Somebody should tell Perez that Malaysia, the Philippines and all other ASEAN members have solemnly agreed to settle disputes among themselves through negotiation, arbitration, good offices, and such pacific means. They did not confine themselves to the narrow corridor of diplomacy or bilateral discussions.
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FLAWED OPINION: Perez cited some legal opinions of his predecessors. The Secretary should be the first to know that so-called legal opinions of the Justice Secretary are sometimes tailored to suit whatever are his ulterior motives or that of his boss the President.
The claim that a legal opinion of the Justice Secretary is the law on the matter until overturned by a competent court is one of the most blatant legal anomalies of our time.
President Marcos, who was the boss of the Justice Secretary whose opinion was cited by Perez, had commercial interests in his followup handling of the Sabah claim. His Justice Secretary could not have issued an opinion that did not hew to Marcos’ designs.
Marcos summoned the heirs of the Sulu sultan and told them that he would act as their attorney in pursuing their property rights pertaining to Sabah.
While he was supposed to act, as president, to assert and protect the sovereign rights of the Philippines over Sabah, Marcos the private lawyer was double dealing and acting as the private attorney of the sultan’s heirs to clinch a commercial deal.
The merit of the legal opinion of Marcos’ Justice Secretary that Perez cited should be examined in the context of its commercial background.
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BUSINESS ANGLES: One lesson we should learn is that such initiatives involving sovereignty or those involving the national patrimony should not be tainted by the business designs of the sitting president.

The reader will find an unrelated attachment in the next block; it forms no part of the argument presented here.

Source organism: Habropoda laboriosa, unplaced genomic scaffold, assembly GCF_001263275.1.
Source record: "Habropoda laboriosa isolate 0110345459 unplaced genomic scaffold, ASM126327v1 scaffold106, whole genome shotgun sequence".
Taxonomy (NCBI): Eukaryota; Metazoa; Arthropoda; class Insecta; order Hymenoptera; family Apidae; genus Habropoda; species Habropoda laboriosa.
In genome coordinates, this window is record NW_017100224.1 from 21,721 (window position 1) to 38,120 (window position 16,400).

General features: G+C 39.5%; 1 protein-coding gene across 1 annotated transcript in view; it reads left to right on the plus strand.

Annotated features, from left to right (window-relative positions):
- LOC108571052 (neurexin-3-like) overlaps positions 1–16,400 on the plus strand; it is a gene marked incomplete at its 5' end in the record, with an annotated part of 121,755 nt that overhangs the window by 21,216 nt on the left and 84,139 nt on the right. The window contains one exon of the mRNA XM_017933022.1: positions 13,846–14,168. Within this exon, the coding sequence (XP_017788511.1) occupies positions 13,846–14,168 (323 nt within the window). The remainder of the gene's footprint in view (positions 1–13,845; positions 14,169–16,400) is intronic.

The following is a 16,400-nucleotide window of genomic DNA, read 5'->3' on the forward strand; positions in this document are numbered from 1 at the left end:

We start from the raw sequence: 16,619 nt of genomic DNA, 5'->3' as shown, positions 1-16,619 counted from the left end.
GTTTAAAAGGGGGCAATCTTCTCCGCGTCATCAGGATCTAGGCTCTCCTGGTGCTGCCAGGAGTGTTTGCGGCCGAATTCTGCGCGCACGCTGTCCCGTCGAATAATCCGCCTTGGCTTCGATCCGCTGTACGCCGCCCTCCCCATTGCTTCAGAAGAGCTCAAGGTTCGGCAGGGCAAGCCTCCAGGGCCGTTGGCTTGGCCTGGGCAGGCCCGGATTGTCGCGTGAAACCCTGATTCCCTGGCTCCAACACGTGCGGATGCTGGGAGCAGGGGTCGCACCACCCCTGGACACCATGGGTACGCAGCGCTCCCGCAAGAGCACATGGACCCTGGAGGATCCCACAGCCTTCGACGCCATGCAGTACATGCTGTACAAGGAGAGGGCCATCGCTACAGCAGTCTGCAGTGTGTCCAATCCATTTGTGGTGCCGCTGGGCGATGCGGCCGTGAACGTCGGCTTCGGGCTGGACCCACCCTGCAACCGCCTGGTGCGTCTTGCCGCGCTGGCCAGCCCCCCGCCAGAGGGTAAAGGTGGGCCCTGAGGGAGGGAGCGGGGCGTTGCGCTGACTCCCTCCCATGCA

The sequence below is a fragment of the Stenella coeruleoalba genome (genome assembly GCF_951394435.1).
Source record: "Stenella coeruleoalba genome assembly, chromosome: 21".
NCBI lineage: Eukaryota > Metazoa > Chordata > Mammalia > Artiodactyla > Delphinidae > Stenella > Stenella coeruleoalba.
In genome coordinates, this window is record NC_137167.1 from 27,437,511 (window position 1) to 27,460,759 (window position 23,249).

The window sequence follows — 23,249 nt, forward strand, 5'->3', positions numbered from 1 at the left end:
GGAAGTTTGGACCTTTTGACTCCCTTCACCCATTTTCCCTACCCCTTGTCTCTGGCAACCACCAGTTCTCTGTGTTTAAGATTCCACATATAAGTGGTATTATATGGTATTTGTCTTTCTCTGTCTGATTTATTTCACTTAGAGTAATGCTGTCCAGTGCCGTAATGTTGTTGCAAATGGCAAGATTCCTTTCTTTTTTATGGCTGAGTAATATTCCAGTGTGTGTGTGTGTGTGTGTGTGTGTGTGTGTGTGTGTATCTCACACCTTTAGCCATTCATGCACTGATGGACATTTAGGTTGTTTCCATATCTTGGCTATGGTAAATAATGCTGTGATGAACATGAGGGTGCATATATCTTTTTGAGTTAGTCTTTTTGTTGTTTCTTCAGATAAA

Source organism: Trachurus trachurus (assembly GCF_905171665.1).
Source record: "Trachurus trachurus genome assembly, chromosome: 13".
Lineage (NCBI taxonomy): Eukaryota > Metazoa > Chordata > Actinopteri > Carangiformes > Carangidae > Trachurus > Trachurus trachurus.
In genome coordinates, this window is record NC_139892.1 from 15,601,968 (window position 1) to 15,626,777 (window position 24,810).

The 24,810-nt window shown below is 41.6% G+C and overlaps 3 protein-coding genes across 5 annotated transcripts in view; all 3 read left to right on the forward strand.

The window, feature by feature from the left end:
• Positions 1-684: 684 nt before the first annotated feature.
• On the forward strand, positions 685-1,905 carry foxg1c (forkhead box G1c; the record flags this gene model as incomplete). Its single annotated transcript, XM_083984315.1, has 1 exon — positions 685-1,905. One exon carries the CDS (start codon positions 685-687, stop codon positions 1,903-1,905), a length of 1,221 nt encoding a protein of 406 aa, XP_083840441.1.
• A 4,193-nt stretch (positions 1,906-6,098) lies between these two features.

The personal interests of the president may not always tally with those of the national interest. Even if they happen to coincide, his/her personal interest should not enter the official picture at all.
President Ramos, who was asked by President Arroyo to please talk with Malaysian Prime Minister Mahathir Mahamad (he declined), should make a full disclosure of all his interests touching on Malaysian business.
We remember that Mahathir came over to Malacanang to see Ramos one time, gifting him with a fully-loaded Proton car. What else he gave FVR and what for we will probably never know. We were just told by Malacanang sources at the time that “may nilalakad si Mahathir (Mahathir is following up something).”
Note that the Ramos regime saw the galloping of Malaysian business in the country, including in landmark industries and the shady world of gambling. We cannot blame people asking if those deals were among the reasons why our Sabah claim did not budge during Ramos’ honeymoon with the Malaysians.
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BROADWAY NOTES: Those who have been preparing for Broadway may find the following items interesting:
Yau Cheng, board member of Second Generation Production (2g), is looking for a children’s singing group or choir in one or two numbers to be featured at the Second Annual Concert of Excellence coming up Oct. 24 at Carnegie Hall. They will be backing up 2g’s seasoned artists, many of whom have a Broadway pedigree.
To reflect the diversity in the Asian community, Yau seeks talented South Asian children. 2g does not have specific selection criteria at the moment, but the group should be somewhat organized and have a music director who can collaborate and assist 2g in preparing the children for the performance.
If you know of a group that might fit, put them in touch with Yau as soon as possible via email at firstname.lastname@example.org or by mobile phone 917-568-3170.
Meanwhile, the ground-breaking musical by Rodgers & Hammerstein is returning to Broadway this September — with a brand new storyline by Tony Award-winning playwright David Henry Hwang. A star-studded Asian American cast is led by Lea Salonga (Miss Saigon, Les Miserables) with direction and choreography by Robert Longbottom.
The first night is on Sept. 26 at Virginia Theatre at 52nd Street and Broadway. Curtain is 7:30 p.m. Orchestra or first mezzanine is $100 per ticket ($35 of the price is tax-deductible).